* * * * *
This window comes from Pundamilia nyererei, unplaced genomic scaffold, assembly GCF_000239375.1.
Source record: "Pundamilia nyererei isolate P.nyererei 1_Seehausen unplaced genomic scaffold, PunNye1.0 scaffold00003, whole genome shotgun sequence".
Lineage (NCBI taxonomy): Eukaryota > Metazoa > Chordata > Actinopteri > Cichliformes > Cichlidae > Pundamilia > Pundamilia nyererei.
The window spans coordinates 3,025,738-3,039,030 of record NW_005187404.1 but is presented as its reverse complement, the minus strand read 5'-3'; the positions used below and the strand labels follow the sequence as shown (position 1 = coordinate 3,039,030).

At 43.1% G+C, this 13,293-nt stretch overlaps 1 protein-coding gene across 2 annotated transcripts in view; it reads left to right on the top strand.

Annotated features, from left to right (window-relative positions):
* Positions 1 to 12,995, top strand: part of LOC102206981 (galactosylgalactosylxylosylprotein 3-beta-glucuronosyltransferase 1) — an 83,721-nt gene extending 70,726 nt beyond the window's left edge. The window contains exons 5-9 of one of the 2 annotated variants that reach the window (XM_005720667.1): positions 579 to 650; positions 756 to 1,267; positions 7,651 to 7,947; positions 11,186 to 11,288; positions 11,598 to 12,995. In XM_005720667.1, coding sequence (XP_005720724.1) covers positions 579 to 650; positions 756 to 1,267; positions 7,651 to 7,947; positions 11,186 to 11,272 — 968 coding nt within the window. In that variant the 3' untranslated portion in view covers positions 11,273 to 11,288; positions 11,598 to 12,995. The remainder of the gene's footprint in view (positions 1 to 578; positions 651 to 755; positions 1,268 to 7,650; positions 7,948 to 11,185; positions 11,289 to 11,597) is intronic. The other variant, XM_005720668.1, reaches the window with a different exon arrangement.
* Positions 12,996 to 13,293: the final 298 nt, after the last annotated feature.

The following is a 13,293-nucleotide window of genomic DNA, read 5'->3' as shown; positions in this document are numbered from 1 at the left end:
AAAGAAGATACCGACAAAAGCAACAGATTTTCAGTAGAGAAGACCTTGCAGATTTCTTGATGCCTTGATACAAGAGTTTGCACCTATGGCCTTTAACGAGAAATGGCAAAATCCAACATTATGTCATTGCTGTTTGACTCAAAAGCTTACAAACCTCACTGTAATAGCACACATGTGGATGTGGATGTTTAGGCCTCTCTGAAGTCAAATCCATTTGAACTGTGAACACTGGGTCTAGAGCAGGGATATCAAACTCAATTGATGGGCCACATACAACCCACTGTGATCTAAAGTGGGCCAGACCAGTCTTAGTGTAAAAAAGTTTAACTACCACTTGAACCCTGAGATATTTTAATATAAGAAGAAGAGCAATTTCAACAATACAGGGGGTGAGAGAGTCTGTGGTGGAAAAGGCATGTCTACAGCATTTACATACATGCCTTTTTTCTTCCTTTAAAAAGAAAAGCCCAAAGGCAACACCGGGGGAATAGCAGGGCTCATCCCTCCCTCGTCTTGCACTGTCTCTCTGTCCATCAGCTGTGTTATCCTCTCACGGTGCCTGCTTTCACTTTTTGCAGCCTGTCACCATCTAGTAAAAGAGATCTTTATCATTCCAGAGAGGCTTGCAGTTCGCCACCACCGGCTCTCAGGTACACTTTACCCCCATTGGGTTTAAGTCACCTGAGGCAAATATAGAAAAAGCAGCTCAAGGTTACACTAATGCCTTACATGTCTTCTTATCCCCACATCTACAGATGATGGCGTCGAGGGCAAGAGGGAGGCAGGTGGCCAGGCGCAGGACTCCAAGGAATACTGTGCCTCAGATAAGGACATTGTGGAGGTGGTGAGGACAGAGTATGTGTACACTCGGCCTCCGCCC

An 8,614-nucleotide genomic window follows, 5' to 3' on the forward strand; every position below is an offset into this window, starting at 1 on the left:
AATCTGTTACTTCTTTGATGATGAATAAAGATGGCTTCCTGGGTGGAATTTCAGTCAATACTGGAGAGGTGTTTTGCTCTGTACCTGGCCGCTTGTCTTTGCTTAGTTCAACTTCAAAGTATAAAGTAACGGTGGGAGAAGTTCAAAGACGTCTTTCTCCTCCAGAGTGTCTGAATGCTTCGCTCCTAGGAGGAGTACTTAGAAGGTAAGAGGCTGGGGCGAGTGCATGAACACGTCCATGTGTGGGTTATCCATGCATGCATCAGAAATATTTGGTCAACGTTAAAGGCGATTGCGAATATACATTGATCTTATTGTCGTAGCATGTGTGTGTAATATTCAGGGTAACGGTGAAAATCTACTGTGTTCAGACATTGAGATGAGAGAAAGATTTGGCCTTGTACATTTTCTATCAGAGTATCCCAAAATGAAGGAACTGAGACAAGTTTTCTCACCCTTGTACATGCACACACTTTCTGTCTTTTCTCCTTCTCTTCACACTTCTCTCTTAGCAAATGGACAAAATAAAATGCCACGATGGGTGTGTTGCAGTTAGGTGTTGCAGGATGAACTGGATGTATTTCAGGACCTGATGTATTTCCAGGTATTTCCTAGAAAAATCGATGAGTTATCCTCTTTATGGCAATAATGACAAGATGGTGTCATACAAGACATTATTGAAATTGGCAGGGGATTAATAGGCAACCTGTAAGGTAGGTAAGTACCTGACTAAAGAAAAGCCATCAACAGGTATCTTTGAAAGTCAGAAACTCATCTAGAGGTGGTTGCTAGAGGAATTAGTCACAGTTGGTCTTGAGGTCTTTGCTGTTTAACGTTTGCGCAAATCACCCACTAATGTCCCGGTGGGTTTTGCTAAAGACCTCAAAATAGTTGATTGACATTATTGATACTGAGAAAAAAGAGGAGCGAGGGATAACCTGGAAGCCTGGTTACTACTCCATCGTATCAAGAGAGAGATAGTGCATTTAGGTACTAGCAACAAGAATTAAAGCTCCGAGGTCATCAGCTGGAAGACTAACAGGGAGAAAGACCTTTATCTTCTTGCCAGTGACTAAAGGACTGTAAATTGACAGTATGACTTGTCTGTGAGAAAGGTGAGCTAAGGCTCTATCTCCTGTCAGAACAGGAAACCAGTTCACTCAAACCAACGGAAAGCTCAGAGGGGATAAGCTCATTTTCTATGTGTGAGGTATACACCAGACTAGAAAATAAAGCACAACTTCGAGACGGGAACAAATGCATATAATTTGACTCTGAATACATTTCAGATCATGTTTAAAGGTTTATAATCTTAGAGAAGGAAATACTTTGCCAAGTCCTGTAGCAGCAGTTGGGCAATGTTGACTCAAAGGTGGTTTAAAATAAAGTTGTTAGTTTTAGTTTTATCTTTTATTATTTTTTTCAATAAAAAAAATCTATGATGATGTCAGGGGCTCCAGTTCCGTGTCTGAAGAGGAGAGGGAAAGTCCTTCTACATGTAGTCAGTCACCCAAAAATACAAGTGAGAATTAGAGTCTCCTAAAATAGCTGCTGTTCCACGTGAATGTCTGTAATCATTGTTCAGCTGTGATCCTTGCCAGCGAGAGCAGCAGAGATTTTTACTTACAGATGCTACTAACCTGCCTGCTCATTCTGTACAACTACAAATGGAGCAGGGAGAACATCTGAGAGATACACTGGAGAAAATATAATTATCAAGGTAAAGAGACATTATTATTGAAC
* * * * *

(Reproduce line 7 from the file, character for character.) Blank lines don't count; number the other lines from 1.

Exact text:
* Positions 1 to 12,995, top strand: part of LOC102206981 (galactosylgalactosylxylosylprotein 3-beta-glucuronosyltransferase 1) — an 83,721-nt gene extending 70,726 nt beyond the window's left edge. The window contains exons 5-9 of one of the 2 annotated variants that reach the window (XM_005720667.1): positions 579 to 650; positions 756 to 1,267; positions 7,651 to 7,947; positions 11,186 to 11,288; positions 11,598 to 12,995. In XM_005720667.1, coding sequence (XP_005720724.1) covers positions 579 to 650; positions 756 to 1,267; positions 7,651 to 7,947; positions 11,186 to 11,272 — 968 coding nt within the window. In that variant the 3' untranslated portion in view covers positions 11,273 to 11,288; positions 11,598 to 12,995. The remainder of the gene's footprint in view (positions 1 to 578; positions 651 to 755; positions 1,268 to 7,650; positions 7,948 to 11,185; positions 11,289 to 11,597) is intronic. The other variant, XM_005720668.1, reaches the window with a different exon arrangement.